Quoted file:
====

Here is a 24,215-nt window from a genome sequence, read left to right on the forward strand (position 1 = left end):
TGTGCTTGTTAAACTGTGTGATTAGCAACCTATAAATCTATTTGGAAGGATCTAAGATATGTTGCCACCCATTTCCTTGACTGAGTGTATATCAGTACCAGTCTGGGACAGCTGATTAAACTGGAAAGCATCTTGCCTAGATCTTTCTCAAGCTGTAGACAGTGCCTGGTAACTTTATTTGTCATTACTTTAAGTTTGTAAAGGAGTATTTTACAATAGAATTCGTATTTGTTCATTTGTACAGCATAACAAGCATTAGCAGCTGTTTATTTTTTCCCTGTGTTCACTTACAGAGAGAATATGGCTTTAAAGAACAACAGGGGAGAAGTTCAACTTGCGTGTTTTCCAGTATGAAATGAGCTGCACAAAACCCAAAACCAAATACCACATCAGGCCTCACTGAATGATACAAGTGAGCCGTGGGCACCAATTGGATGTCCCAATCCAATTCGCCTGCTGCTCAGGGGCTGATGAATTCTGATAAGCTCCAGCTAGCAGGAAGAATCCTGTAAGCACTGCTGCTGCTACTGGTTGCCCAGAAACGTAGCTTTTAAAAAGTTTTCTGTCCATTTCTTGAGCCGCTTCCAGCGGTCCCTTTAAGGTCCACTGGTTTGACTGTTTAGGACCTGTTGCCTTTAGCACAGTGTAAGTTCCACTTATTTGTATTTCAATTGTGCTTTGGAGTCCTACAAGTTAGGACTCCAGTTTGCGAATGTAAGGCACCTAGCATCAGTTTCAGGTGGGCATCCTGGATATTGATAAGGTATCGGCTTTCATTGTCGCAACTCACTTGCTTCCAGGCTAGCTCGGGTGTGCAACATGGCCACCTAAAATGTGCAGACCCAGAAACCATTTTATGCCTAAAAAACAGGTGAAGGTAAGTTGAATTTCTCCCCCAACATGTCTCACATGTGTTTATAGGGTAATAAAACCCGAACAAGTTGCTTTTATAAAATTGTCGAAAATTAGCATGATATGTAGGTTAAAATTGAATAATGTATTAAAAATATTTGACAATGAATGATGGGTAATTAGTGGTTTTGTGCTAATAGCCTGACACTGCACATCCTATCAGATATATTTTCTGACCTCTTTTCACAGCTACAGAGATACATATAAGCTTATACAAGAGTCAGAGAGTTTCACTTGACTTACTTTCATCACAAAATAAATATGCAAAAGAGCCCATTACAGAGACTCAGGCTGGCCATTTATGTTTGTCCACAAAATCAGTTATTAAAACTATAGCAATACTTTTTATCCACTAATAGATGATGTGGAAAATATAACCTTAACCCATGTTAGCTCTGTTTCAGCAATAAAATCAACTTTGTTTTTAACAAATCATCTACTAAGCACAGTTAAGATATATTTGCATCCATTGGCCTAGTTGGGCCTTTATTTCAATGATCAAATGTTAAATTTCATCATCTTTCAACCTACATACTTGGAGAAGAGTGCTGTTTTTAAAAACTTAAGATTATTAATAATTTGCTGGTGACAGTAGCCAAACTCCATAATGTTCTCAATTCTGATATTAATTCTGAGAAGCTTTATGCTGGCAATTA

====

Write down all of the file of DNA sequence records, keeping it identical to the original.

Here is a 24,215-nt window from a genome sequence, read left to right on the forward strand (position 1 = left end):
TGTGCTTGTTAAACTGTGTGATTAGCAACCTATAAATCTATTTGGAAGGATCTAAGATATGTTGCCACCCATTTCCTTGACTGAGTGTATATCAGTACCAGTCTGGGACAGCTGATTAAACTGGAAAGCATCTTGCCTAGATCTTTCTCAAGCTGTAGACAGTGCCTGGTAACTTTATTTGTCATTACTTTAAGTTTGTAAAGGAGTATTTTACAATAGAATTCGTATTTGTTCATTTGTACAGCATAACAAGCATTAGCAGCTGTTTATTTTTTCCCTGTGTTCACTTACAGAGAGAATATGGCTTTAAAGAACAACAGGGGAGAAGTTCAACTTGCGTGTTTTCCAGTATGAAATGAGCTGCACAAAACCCAAAACCAAATACCACATCAGGCCTCACTGAATGATACAAGTGAGCCGTGGGCACCAATTGGATGTCCCAATCCAATTCGCCTGCTGCTCAGGGGCTGATGAATTCTGATAAGCTCCAGCTAGCAGGAAGAATCCTGTAAGCACTGCTGCTGCTACTGGTTGCCCAGAAACGTAGCTTTTAAAAAGTTTTCTGTCCATTTCTTGAGCCGCTTCCAGCGGTCCCTTTAAGGTCCACTGGTTTGACTGTTTAGGACCTGTTGCCTTTAGCACAGTGTAAGTTCCACTTATTTGTATTTCAATTGTGCTTTGGAGTCCTACAAGTTAGGACTCCAGTTTGCGAATGTAAGGCACCTAGCATCAGTTTCAGGTGGGCATCCTGGATATTGATAAGGTATCGGCTTTCATTGTCGCAACTCACTTGCTTCCAGGCTAGCTCGGGTGTGCAACATGGCCACCTAAAATGTGCAGACCCAGAAACCATTTTATGCCTAAAAAACAGGTGAAGGTAAGTTGAATTTCTCCCCCAACATGTCTCACATGTGTTTATAGGGTAATAAAACCCGAACAAGTTGCTTTTATAAAATTGTCGAAAATTAGCATGATATGTAGGTTAAAATTGAATAATGTATTAAAAATATTTGACAATGAATGATGGGTAATTAGTGGTTTTGTGCTAATAGCCTGACACTGCACATCCTATCAGATATATTTTCTGACCTCTTTTCACAGCTACAGAGATACATATAAGCTTATACAAGAGTCAGAGAGTTTCACTTGACTTACTTTCATCACAAAATAAATATGCAAAAGAGCCCATTACAGAGACTCAGGCTGGCCATTTATGTTTGTCCACAAAATCAGTTATTAAAACTATAGCAATACTTTTTATCCACTAATAGATGATGTGGAAAATATAACCTTAACCCATGTTAGCTCTGTTTCAGCAATAAAATCAACTTTGTTTTTAACAAATCATCTACTAAGCACAGTTAAGATATATTTGCATCCATTGGCCTAGTTGGGCCTTTATTTCAATGATCAAATGTTAAATTTCATCATCTTTCAACCTACATACTTGGAGAAGAGTGCTGTTTTTAAAAACTTAAGATTATTAATAATTTGCTGGTGACAGTAGCCAAACTCCATAATGTTCTCAATTCTGATATTAATTCTGAGAAGCTTTATGCTGGCAATTA